Posted: August 15, 2012 in Motivation
Tags: , ,

August 15th is here once again, it’s been two years since we lost Dom to cancer.  It still hurts.  A lot.

I know that I am not the only one who has lost a friend or family member to disease, illness or accident.  Sadly, most everyone that I know can share a story or two about someone they cared deeply about who passed away before their time.  I’m long past feeling sorry for myself, wondering what the meaning to it all is, what I am supposed to learn from the journey, from the experience.  After two years of thinking about Dom and all of the twists and turns that his treatment, surgery and recovery took on the way to August 15, 2010 I’ve come to realize that there really aren’t any good answers.

Coughlin’s Law – “Everything ends badly, otherwise it wouldn’t end.” 

Bottom line is that there are two beautiful, funny, smart little children growing up in Dormont, PA without their father.  There is a wonderful young woman who misses her husband, and an amazing family in Hopewell, PA – a Mother, Father, Brother’s, Aunts, Uncles, Sister-In Laws, Cousins, Nieces and Nephews who miss Dom terribly.  He was everybody’s favorite.  No matter who you were, young or old, a relative, close friend or somebody who got introduced to Dom with a beer in one hand and a brat in the other at a Pittsburgh Steelers playoff game like I did … you automatically loved that guy.

Dom was simply, all-time.

I’m not ready to let go yet.  I still race with his initials on my shoes and his voice in my head when times get the toughest.  If you are really “racing” an event – and not just running in a race – there are large differences between the two, every athlete reaches a point where things seem like they are starting to fall apart.  In a short event like a 5K or 10K it becomes about pain management.  You physically can keep running at that pace.  It is physiologically possible – you just have to shut down your pain-sensors and keep pushing.  Don’t give in.  Hang on until you reach the final mile.  At that point I know that I’m going to make it.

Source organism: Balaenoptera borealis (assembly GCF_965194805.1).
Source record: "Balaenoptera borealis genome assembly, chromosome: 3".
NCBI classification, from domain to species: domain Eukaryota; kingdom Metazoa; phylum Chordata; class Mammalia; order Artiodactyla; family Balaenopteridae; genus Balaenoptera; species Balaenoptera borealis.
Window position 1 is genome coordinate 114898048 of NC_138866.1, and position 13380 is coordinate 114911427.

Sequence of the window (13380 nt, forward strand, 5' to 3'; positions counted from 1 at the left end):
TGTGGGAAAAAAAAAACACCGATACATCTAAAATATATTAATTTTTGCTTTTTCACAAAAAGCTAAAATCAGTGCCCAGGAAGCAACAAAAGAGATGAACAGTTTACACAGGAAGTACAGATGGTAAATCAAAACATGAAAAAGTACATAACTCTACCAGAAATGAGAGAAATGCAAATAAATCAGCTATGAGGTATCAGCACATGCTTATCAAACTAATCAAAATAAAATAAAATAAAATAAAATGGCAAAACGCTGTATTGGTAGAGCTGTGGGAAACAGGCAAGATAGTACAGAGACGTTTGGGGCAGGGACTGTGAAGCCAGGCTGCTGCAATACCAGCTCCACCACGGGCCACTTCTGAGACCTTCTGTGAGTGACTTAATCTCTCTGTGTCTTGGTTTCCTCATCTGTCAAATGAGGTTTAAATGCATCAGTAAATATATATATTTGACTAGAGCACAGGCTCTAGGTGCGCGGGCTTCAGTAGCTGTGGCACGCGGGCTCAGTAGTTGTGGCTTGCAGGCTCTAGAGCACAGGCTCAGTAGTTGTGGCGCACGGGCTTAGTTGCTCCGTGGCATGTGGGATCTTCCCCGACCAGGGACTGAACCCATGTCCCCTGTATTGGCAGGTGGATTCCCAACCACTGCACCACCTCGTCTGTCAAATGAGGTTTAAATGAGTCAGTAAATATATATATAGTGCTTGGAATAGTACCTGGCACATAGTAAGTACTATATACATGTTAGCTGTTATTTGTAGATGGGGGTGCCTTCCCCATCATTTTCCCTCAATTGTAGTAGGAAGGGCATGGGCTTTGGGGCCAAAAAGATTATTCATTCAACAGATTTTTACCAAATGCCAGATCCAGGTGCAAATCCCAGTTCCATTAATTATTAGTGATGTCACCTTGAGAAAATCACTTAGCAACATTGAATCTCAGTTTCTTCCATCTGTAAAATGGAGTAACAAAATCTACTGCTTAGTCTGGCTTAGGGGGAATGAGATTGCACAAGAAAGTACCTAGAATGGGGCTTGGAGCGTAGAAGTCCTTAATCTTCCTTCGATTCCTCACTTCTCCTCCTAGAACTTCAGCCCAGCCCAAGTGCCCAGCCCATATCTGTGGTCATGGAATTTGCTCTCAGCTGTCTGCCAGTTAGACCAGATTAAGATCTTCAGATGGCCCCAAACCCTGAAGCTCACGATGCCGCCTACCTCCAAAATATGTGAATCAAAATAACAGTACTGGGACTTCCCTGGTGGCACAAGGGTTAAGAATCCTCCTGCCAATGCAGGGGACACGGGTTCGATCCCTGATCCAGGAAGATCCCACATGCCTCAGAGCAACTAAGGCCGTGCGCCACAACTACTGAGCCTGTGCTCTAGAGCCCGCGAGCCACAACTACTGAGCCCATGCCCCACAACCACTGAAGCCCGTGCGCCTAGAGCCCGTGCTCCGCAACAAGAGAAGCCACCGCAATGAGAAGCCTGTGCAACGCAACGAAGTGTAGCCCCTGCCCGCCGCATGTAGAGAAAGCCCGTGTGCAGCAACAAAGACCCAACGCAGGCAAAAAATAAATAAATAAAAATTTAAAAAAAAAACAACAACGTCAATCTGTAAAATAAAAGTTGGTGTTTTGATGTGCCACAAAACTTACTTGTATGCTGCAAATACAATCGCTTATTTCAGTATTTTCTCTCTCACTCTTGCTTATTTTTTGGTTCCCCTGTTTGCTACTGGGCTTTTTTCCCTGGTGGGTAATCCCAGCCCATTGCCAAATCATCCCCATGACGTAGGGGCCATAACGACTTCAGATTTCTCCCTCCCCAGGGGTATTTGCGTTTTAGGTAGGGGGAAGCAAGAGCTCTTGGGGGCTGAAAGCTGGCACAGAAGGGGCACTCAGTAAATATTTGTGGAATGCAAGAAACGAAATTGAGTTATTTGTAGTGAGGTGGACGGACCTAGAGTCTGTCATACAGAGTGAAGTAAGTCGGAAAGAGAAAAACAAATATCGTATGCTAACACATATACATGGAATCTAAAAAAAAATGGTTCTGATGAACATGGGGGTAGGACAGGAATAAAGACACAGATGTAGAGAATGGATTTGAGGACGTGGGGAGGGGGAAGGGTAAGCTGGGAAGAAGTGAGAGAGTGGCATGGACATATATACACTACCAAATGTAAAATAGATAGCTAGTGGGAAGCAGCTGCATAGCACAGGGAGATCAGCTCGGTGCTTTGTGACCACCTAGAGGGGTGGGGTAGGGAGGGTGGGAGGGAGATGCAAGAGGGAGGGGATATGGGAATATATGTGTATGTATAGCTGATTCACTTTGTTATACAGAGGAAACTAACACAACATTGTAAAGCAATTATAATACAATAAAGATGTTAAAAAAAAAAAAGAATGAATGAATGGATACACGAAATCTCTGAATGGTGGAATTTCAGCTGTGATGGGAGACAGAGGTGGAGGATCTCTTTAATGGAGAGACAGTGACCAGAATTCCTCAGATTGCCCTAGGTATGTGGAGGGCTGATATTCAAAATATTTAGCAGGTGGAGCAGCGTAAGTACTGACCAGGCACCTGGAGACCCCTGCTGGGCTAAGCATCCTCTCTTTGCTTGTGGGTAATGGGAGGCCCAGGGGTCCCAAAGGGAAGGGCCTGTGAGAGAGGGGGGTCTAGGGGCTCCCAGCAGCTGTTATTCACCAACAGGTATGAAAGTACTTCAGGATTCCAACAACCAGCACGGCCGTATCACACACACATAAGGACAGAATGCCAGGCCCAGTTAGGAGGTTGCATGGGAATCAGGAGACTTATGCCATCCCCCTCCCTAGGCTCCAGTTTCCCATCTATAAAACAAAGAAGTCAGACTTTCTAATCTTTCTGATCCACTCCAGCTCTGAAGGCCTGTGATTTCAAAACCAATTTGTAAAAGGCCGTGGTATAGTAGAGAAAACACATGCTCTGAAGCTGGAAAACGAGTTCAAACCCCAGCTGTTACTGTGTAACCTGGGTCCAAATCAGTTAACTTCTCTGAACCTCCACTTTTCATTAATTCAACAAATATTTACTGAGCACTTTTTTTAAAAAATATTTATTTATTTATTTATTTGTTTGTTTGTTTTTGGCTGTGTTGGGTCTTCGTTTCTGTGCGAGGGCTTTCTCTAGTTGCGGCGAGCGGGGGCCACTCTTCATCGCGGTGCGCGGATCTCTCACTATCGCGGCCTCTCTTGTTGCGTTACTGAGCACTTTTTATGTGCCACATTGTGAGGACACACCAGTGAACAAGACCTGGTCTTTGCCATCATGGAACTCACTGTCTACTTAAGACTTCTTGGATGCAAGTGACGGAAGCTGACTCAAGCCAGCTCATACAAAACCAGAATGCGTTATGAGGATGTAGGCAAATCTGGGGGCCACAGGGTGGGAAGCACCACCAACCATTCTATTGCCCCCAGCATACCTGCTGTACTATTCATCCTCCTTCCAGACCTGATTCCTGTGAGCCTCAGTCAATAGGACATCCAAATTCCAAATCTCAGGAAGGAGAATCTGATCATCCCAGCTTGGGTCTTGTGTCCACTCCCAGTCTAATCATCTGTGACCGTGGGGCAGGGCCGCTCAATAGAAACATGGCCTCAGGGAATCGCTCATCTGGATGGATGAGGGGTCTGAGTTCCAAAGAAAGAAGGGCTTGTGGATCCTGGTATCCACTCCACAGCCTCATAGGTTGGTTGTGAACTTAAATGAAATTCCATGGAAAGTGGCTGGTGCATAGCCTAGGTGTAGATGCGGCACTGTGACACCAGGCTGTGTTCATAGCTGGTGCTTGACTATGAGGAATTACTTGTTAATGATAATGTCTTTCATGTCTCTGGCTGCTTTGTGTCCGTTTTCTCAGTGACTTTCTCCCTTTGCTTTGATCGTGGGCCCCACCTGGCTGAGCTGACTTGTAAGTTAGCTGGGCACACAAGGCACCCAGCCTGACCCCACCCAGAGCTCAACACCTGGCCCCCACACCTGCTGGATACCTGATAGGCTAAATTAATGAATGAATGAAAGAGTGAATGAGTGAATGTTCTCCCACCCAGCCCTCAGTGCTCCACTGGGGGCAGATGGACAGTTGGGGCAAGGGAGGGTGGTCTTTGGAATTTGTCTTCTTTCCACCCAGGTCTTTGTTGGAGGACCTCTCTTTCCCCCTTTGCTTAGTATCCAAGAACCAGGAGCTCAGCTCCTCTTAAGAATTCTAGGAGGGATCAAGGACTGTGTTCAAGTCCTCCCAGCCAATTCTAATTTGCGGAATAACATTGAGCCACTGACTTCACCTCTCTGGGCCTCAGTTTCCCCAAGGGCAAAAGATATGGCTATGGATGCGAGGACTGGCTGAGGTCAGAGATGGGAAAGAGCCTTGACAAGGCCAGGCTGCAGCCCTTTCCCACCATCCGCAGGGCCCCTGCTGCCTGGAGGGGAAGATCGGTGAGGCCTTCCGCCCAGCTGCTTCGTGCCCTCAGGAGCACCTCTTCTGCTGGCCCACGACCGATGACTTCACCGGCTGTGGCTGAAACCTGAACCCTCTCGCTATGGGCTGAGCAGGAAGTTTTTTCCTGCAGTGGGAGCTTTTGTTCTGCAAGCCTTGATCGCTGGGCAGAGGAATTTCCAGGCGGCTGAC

I can do anything for one mile.

In the longer races like the marathon or next month’s Ironman 70.3 it is not the same feeling as a short distance event.  It’s not pain management as much as fighting the changes that your body is going through related to fuel and endurance.  It is what I refer to as “the dark place” where you have to be mentally strong – continue to fight – don’t give in to your body’s desire to slow down and conserve energy.  That is the battle at play.  Your fuel is running out and your body is automatically sending you signals as to how fast you can continue to go on your remaining glycogen stores and fat.  It wants you to slow down.  You want to stay the same.

The battle is internal and it is a dark, dark place.  Until that final mile.

I can do anything for one mile.

It is those moments when I turn to my source of strength.  I think about seeing Dawn and Landry at the finish line.  I imagine what having those little arms around my neck are going to feel like.  What hearing Dawn’s voice in my ear will sound like – and I think about Dom.

There are a lot of brave individuals who have battled cancer.  I meet them all the time.  My desk faces one of them at work every day.  My Mother is another one.  They are amazing to me.  Inspirational.

I don’t know of any who were braver than Dom.

Talking to him throughout his battle was something I will never forget.  I would be at home with ice on my right shin and a bag of frozen peas on my left instep nursing two nagging injuries that I was battling training to run two marathons in 13 days for Run for Dom – and Dawn would hand me the phone with Dom on the line.  We would talk about his treatments, his surgery, how he was feeling and he would ask how my training was going.

“Great” I would say.  “We are going to kill it in Boston Dom.” I would tell him.

All of a sudden my shin didn’t hurt so much and my left foot felt a whole lot better.

That was all Dom.

There were some pretty tough moments racing Boston and Pittsburgh back to back like that.  The thought of it today still makes me shake my head and wonder how in the hell I pulled that off – especially that second marathon less than two weeks after Boston.  But I would sign on and do it again in a second if it would make a difference.  That was what it was all about, helping provide support to Dom’s family and contribute to his children’s educations.  We crushed our goal of raising $26.2K and kept on going almost $10,000 past that mark.

Dom< Val and Renee at the DorStop in Dormont, PA after the Pittsburgh Marathon in 2010.